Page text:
Men Need More Self-Control and Less Self Esteem

Perhaps it is a historical pendulum that swings both ways. At times, society emphasizes personal self-control. Today, the emphasis is on building personal self-esteem.

I cannot attest to women, but when it comes to men, the so-called experts are completely mistaken. Men generally do not suffer from poor self-esteem. Or, to put it in a more relevant social perspective, men who do terrible things generally do not suffer from chronic low self-esteem.

Consider the greatest tyrants in history. Did Lenin or Stalin ruthlessly slaughter millions of their own citizens because they felt bad about themselves? Was Adolf Hitler a timid, cowering man who crumbled before cheering crowds? Or did he speak with complete confidence, certain that he was chosen to bring about a thousand-year Third Reich?

Even in recent political history, leaders like George Bush, Barack Obama, and Tony Blair were all highly criticized for their actions in Iraq, and even accused of having committed war crimes by some. You may think what you want of the men and their policies, but please do not believe any of them lack self-esteem.

A few years ago, I heard a radio commentator argue that unemployed men should collect disability if they cannot find employment. He reasoned that without some type of income, those men – crushed by low self-esteem – would commit rape, beat their wives, steal, engage in violent acts, and become intoxicated more often. The commentator never considered that those unemployed men should demonstrate more self-control, instead of directing their anger toward others. Nor did he seem to mind that filing for disability when you are not disabled is illegal. In his opinion, low self-esteem governed men’s actions more than self-control.

How often do we hear about the star high school athlete accused of acting inappropriately with a girlfriend? A “big man on campus,” he has the respect and admiration of the entire school and community, wins countless awards, and is often the newspaper headliner. The young man basks in endless admiration. Yet, it is not uncommon that such a boy is accused of rape, committing a crime, cheating, or bullying the smaller guys. He has all the self-esteem anyone could want, but possesses little personal self-control to restrain his actions.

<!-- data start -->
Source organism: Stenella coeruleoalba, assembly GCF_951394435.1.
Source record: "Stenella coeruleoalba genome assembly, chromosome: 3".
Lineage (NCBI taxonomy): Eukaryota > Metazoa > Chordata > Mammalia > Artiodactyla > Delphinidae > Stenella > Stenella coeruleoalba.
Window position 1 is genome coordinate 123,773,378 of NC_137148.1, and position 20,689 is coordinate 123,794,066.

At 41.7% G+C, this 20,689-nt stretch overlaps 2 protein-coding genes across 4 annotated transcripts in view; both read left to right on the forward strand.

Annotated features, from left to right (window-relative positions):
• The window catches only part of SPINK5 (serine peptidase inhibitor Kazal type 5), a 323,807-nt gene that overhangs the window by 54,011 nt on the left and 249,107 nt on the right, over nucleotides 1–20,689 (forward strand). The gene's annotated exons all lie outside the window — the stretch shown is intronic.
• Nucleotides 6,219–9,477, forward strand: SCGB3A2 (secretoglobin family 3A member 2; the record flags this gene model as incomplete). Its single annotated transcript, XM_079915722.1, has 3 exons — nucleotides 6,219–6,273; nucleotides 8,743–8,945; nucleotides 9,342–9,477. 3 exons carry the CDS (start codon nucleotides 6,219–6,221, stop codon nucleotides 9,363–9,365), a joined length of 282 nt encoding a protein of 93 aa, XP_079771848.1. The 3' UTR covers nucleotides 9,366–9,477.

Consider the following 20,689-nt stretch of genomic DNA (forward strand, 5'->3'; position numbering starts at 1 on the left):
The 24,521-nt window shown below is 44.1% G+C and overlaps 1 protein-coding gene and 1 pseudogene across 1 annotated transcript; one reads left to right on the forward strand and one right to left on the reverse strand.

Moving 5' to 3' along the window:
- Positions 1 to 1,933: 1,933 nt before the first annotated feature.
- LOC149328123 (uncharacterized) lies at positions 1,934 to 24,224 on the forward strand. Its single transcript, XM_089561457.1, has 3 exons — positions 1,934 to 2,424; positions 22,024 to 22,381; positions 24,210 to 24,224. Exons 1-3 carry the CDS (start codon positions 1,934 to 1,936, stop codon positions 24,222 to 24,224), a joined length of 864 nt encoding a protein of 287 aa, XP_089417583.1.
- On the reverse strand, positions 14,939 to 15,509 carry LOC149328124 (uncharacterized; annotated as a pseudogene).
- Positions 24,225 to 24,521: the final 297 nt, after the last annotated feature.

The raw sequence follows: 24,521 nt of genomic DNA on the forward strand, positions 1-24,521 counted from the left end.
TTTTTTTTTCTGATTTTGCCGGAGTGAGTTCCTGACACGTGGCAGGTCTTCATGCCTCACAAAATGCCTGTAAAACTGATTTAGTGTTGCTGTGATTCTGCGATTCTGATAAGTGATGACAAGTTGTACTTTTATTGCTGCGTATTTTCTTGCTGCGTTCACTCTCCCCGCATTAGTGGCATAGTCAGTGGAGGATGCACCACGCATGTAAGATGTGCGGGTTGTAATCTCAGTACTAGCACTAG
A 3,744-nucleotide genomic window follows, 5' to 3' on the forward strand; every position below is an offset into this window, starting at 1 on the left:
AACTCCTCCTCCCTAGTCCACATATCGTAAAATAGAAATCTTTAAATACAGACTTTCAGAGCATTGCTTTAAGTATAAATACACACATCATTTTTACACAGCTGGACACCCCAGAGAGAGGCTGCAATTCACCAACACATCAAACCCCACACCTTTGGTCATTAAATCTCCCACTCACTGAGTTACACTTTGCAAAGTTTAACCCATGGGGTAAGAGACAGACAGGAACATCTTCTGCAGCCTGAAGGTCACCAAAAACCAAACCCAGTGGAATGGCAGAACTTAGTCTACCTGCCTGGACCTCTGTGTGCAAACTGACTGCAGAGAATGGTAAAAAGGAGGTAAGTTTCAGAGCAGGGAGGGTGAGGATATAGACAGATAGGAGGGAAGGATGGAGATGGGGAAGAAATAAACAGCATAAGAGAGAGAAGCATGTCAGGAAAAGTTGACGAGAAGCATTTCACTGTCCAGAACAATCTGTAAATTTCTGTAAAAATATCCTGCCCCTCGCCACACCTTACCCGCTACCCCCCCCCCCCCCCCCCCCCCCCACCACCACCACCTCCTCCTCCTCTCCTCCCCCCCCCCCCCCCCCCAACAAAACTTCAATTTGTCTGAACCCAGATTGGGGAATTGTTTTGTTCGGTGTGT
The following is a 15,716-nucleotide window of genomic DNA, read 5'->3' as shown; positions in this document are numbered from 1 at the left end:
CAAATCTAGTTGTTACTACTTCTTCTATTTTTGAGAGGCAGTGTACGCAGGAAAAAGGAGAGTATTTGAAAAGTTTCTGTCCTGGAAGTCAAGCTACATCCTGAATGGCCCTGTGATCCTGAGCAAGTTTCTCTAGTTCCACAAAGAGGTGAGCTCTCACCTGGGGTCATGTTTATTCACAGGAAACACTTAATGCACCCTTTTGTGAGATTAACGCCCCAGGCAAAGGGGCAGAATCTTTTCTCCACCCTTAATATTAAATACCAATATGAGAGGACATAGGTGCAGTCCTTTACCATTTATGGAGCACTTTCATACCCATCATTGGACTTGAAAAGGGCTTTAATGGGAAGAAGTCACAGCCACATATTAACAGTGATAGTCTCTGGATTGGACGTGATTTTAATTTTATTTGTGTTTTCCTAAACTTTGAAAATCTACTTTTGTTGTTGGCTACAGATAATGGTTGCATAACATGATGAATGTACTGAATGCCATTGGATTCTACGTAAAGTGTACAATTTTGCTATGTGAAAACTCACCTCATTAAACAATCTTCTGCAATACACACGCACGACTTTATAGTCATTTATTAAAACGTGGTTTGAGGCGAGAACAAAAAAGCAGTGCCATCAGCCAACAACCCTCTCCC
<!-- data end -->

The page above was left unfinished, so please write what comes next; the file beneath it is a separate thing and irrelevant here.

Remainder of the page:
In a real world example, suppose you are walking down the street toward your car late at night. You learn that groups of young men are walking towards you on each side of the street. You also learn that the guys on the left side are overflowing with high self-esteem, while the guys on the right possess tremendous self-control. If you had to select, which side of the street would you walk? With your life possibly in the balance, it is unlikely that you would take a chance on the men who feel good about themselves. True, they have superior self-esteem, but can they control themselves? You would certainly choose to walk toward the young men on the right side, who can control their behavior.

Raising men’s personal self-esteem sounds like an easy antidote to the violence and problems that males produce – but only in theory. In the real world, we prefer to coexist with men who can control their emotions, delay self-gratification, and engage in acceptable social behavior. If you review the examples I note above, it would almost appear that self-esteem is the problem, and not the solution.

Perhaps the self-esteem movement is better geared toward women. Perhaps, for whatever reason – cultural or genetic – females really do benefit from a society that cultivates more personal self-esteem in them.

But I do not believe this is necessarily true for men. Male self-control leads to more patience, discipline and focus in career and marriage, and physical restraint. It also leads to less procrastination, acting on emotion, extramarital affairs, and illegal or criminal behavior. They may also be less susceptible to alcohol and drug abuse.

Our society would greatly benefit if more men demonstrated these character traits. We can achieve this best by encouraging more personal self-control.


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